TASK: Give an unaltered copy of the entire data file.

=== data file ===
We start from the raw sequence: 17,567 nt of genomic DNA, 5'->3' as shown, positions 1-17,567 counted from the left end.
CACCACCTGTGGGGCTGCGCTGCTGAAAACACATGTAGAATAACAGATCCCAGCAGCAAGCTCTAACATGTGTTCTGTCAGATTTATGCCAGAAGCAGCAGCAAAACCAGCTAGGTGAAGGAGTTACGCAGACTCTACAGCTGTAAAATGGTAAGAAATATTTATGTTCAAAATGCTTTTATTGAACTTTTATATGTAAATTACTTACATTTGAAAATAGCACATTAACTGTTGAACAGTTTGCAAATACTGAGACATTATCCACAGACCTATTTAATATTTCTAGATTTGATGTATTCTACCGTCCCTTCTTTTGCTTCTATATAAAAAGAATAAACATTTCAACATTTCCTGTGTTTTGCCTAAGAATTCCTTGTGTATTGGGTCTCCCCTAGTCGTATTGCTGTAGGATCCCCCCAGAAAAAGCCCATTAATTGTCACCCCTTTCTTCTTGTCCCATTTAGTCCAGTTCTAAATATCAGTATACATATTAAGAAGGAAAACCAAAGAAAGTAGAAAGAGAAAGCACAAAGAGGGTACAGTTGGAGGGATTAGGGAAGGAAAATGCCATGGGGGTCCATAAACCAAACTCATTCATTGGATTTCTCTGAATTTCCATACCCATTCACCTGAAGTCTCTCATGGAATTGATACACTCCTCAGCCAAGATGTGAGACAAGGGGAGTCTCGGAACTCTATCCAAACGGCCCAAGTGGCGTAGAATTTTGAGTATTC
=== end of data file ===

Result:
We start from the raw sequence: 17,567 nt of genomic DNA, 5'->3' as shown, positions 1-17,567 counted from the left end.
CACCACCTGTGGGGCTGCGCTGCTGAAAACACATGTAGAATAACAGATCCCAGCAGCAAGCTCTAACATGTGTTCTGTCAGATTTATGCCAGAAGCAGCAGCAAAACCAGCTAGGTGAAGGAGTTACGCAGACTCTACAGCTGTAAAATGGTAAGAAATATTTATGTTCAAAATGCTTTTATTGAACTTTTATATGTAAATTACTTACATTTGAAAATAGCACATTAACTGTTGAACAGTTTGCAAATACTGAGACATTATCCACAGACCTATTTAATATTTCTAGATTTGATGTATTCTACCGTCCCTTCTTTTGCTTCTATATAAAAAGAATAAACATTTCAACATTTCCTGTGTTTTGCCTAAGAATTCCTTGTGTATTGGGTCTCCCCTAGTCGTATTGCTGTAGGATCCCCCCAGAAAAAGCCCATTAATTGTCACCCCTTTCTTCTTGTCCCATTTAGTCCAGTTCTAAATATCAGTATACATATTAAGAAGGAAAACCAAAGAAAGTAGAAAGAGAAAGCACAAAGAGGGTACAGTTGGAGGGATTAGGGAAGGAAAATGCCATGGGGGTCCATAAACCAAACTCATTCATTGGATTTCTCTGAATTTCCATACCCATTCACCTGAAGTCTCTCATGGAATTGATACACTCCTCAGCCAAGATGTGAGACAAGGGGAGTCTCGGAACTCTATCCAAACGGCCCAAGTGGCGTAGAATTTTGAGTATTC